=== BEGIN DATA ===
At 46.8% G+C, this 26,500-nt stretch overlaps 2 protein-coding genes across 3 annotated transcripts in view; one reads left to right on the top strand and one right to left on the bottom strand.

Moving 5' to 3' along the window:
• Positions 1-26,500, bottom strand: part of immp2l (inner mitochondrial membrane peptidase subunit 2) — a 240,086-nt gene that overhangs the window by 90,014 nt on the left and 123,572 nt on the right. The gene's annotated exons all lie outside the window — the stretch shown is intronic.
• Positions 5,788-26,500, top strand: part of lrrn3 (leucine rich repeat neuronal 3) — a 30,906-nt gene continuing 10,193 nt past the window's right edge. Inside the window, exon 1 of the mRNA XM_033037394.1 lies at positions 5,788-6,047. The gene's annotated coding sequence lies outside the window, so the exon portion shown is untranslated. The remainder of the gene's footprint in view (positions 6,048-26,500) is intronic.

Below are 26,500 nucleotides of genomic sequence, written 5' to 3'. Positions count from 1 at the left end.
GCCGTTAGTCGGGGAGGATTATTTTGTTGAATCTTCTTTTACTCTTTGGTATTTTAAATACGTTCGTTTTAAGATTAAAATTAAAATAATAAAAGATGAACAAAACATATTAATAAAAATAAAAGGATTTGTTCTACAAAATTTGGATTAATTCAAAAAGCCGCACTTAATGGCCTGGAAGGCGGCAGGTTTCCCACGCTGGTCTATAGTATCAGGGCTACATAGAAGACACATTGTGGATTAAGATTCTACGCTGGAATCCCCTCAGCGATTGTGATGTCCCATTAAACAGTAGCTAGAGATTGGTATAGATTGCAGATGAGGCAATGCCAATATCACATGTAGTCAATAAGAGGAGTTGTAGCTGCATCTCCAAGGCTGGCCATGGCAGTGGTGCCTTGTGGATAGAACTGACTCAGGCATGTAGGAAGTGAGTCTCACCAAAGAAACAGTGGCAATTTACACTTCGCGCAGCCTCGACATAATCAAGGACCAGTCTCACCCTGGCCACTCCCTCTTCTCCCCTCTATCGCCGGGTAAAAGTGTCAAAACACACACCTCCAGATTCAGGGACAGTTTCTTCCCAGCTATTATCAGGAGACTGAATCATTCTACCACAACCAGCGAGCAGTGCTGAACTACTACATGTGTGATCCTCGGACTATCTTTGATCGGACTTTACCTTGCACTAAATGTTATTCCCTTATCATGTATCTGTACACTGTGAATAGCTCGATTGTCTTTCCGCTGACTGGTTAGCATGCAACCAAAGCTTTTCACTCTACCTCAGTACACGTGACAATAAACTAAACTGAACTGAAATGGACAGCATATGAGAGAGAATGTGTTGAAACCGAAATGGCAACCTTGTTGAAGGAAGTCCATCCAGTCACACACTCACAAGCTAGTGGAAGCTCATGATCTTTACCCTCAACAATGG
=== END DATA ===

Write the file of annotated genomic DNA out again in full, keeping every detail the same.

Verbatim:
At 46.8% G+C, this 26,500-nt stretch overlaps 2 protein-coding genes across 3 annotated transcripts in view; one reads left to right on the top strand and one right to left on the bottom strand.

Moving 5' to 3' along the window:
• Positions 1-26,500, bottom strand: part of immp2l (inner mitochondrial membrane peptidase subunit 2) — a 240,086-nt gene that overhangs the window by 90,014 nt on the left and 123,572 nt on the right. The gene's annotated exons all lie outside the window — the stretch shown is intronic.
• Positions 5,788-26,500, top strand: part of lrrn3 (leucine rich repeat neuronal 3) — a 30,906-nt gene continuing 10,193 nt past the window's right edge. Inside the window, exon 1 of the mRNA XM_033037394.1 lies at positions 5,788-6,047. The gene's annotated coding sequence lies outside the window, so the exon portion shown is untranslated. The remainder of the gene's footprint in view (positions 6,048-26,500) is intronic.

Below are 26,500 nucleotides of genomic sequence, written 5' to 3'. Positions count from 1 at the left end.
GCCGTTAGTCGGGGAGGATTATTTTGTTGAATCTTCTTTTACTCTTTGGTATTTTAAATACGTTCGTTTTAAGATTAAAATTAAAATAATAAAAGATGAACAAAACATATTAATAAAAATAAAAGGATTTGTTCTACAAAATTTGGATTAATTCAAAAAGCCGCACTTAATGGCCTGGAAGGCGGCAGGTTTCCCACGCTGGTCTATAGTATCAGGGCTACATAGAAGACACATTGTGGATTAAGATTCTACGCTGGAATCCCCTCAGCGATTGTGATGTCCCATTAAACAGTAGCTAGAGATTGGTATAGATTGCAGATGAGGCAATGCCAATATCACATGTAGTCAATAAGAGGAGTTGTAGCTGCATCTCCAAGGCTGGCCATGGCAGTGGTGCCTTGTGGATAGAACTGACTCAGGCATGTAGGAAGTGAGTCTCACCAAAGAAACAGTGGCAATTTACACTTCGCGCAGCCTCGACATAATCAAGGACCAGTCTCACCCTGGCCACTCCCTCTTCTCCCCTCTATCGCCGGGTAAAAGTGTCAAAACACACACCTCCAGATTCAGGGACAGTTTCTTCCCAGCTATTATCAGGAGACTGAATCATTCTACCACAACCAGCGAGCAGTGCTGAACTACTACATGTGTGATCCTCGGACTATCTTTGATCGGACTTTACCTTGCACTAAATGTTATTCCCTTATCATGTATCTGTACACTGTGAATAGCTCGATTGTCTTTCCGCTGACTGGTTAGCATGCAACCAAAGCTTTTCACTCTACCTCAGTACACGTGACAATAAACTAAACTGAACTGAAATGGACAGCATATGAGAGAGAATGTGTTGAAACCGAAATGGCAACCTTGTTGAAGGAAGTCCATCCAGTCACACACTCACAAGCTAGTGGAAGCTCATGATCTTTACCCTCAACAATGG